Psychiatrists less likely to accept health insurance, study finds

December 11, 2013
Psychiatrists less likely to accept health insurance, study finds
This could decrease access to mental health care for those who need it.

(HealthDay)—Psychiatrists are less likely than other doctors to accept insurance, which reduces the number of patients who have access to mental health care, a new study suggests.

Researchers analyzed 2009-'10 data from a survey of office-based physicians across the United States to determine how many accepted Medicare, Medicaid or with no set dollar amount.

The results showed that psychiatrists were less likely than other doctors to accept insurance: 55 percent vs. 89 percent for those with private insurance; 55 percent vs. 86 percent for Medicare; and 43 percent vs. 73 percent for Medicaid.

The study was published online Dec. 11 in the journal JAMA Psychiatry.

The researchers said there have been recent calls to improve Americans' access to . "[However], these findings suggest that policies to improve access to timely psychiatric care may be limited because many psychiatrists do not accept insurance," said Dr. Tara Bishop, of Weill Cornell Medical College in New York City, and colleagues.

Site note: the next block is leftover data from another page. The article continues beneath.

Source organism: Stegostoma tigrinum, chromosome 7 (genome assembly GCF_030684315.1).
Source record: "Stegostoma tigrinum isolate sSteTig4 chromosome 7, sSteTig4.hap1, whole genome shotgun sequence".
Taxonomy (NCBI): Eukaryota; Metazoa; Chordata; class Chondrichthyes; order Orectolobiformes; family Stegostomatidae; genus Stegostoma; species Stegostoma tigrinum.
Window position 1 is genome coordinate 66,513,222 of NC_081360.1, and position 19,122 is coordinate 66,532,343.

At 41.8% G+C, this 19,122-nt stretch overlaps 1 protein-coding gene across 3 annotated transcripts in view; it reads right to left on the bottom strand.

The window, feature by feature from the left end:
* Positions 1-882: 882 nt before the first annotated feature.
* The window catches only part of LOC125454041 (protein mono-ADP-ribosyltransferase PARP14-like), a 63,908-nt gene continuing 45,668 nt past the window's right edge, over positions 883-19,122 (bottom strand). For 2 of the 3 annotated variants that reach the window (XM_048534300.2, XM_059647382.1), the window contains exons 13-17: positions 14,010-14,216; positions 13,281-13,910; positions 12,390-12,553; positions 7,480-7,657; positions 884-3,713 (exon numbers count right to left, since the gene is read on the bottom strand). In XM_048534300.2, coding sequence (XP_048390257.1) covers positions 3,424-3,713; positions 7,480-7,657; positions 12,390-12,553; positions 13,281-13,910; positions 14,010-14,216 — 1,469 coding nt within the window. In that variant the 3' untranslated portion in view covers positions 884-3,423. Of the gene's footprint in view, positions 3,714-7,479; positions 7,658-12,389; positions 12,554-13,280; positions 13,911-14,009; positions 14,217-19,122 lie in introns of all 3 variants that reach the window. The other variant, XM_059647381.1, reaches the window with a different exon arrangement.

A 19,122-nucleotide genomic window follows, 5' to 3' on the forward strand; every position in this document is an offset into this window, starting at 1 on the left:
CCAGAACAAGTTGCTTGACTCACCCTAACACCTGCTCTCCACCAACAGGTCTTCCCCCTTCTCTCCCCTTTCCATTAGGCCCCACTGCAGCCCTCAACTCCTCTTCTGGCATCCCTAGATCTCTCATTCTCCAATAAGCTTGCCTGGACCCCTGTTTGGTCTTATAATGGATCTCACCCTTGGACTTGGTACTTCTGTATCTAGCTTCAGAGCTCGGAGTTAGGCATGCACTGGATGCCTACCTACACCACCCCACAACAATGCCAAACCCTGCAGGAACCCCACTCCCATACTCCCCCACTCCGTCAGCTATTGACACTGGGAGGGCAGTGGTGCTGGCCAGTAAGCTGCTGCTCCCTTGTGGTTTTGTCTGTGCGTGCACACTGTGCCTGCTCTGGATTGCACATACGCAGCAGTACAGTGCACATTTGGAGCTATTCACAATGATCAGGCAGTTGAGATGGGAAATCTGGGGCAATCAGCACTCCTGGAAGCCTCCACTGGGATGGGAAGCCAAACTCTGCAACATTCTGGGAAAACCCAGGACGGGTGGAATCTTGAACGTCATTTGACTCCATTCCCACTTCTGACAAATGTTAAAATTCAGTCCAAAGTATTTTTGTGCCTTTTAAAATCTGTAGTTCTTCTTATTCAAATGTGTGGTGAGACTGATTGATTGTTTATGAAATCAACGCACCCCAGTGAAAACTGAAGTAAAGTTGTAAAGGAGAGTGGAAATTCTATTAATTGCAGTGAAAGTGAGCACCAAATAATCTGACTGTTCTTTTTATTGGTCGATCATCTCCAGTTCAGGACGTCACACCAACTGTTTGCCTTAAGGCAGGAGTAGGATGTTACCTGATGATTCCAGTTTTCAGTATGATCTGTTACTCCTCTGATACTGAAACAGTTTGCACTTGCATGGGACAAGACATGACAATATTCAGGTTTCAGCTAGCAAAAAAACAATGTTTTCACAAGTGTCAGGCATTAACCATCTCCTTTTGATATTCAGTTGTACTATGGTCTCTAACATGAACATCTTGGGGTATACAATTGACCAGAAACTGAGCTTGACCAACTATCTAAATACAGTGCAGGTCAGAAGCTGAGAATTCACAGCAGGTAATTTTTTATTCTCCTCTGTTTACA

"If, in fact, future work shows that psychiatrists do not take insurance because of low reimbursement, unbalanced supply and demand, and/or administrative hurdles, policy makers, payers and the medical community should explore ways to overcome these obstacles," the researchers said.

Explore further: Surprising drop in physicians' willingness to accept patients with insurance

More information: The U.S. National Library of Medicine has more about mental health.

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